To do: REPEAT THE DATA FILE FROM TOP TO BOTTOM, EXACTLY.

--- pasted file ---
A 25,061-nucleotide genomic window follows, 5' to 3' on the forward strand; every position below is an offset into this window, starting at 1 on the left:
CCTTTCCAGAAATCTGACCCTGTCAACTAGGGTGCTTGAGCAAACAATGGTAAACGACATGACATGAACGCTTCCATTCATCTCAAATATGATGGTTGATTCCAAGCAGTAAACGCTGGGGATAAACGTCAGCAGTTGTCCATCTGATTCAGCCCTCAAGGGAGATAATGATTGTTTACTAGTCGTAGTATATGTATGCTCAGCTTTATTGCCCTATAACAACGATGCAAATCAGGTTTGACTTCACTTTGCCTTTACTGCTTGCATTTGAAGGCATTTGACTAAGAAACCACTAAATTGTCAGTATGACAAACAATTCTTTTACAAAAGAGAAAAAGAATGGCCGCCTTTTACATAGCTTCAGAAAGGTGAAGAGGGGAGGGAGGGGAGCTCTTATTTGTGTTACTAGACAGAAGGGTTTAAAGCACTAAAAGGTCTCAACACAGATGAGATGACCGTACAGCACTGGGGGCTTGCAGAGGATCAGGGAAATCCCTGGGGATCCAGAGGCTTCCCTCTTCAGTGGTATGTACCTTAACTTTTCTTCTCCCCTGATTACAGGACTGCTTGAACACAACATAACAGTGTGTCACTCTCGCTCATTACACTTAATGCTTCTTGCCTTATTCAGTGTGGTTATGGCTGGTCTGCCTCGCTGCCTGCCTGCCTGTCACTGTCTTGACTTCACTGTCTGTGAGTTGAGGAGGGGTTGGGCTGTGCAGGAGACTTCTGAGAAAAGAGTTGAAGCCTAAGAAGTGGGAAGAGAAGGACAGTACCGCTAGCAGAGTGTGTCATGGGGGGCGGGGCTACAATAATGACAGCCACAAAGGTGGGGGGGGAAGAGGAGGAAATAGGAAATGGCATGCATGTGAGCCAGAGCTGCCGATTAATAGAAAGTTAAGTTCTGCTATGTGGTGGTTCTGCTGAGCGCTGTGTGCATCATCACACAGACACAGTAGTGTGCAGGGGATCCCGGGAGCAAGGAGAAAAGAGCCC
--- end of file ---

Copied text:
A 25,061-nucleotide genomic window follows, 5' to 3' on the forward strand; every position below is an offset into this window, starting at 1 on the left:
CCTTTCCAGAAATCTGACCCTGTCAACTAGGGTGCTTGAGCAAACAATGGTAAACGACATGACATGAACGCTTCCATTCATCTCAAATATGATGGTTGATTCCAAGCAGTAAACGCTGGGGATAAACGTCAGCAGTTGTCCATCTGATTCAGCCCTCAAGGGAGATAATGATTGTTTACTAGTCGTAGTATATGTATGCTCAGCTTTATTGCCCTATAACAACGATGCAAATCAGGTTTGACTTCACTTTGCCTTTACTGCTTGCATTTGAAGGCATTTGACTAAGAAACCACTAAATTGTCAGTATGACAAACAATTCTTTTACAAAAGAGAAAAAGAATGGCCGCCTTTTACATAGCTTCAGAAAGGTGAAGAGGGGAGGGAGGGGAGCTCTTATTTGTGTTACTAGACAGAAGGGTTTAAAGCACTAAAAGGTCTCAACACAGATGAGATGACCGTACAGCACTGGGGGCTTGCAGAGGATCAGGGAAATCCCTGGGGATCCAGAGGCTTCCCTCTTCAGTGGTATGTACCTTAACTTTTCTTCTCCCCTGATTACAGGACTGCTTGAACACAACATAACAGTGTGTCACTCTCGCTCATTACACTTAATGCTTCTTGCCTTATTCAGTGTGGTTATGGCTGGTCTGCCTCGCTGCCTGCCTGCCTGTCACTGTCTTGACTTCACTGTCTGTGAGTTGAGGAGGGGTTGGGCTGTGCAGGAGACTTCTGAGAAAAGAGTTGAAGCCTAAGAAGTGGGAAGAGAAGGACAGTACCGCTAGCAGAGTGTGTCATGGGGGGCGGGGCTACAATAATGACAGCCACAAAGGTGGGGGGGGAAGAGGAGGAAATAGGAAATGGCATGCATGTGAGCCAGAGCTGCCGATTAATAGAAAGTTAAGTTCTGCTATGTGGTGGTTCTGCTGAGCGCTGTGTGCATCATCACACAGACACAGTAGTGTGCAGGGGATCCCGGGAGCAAGGAGAAAAGAGCCC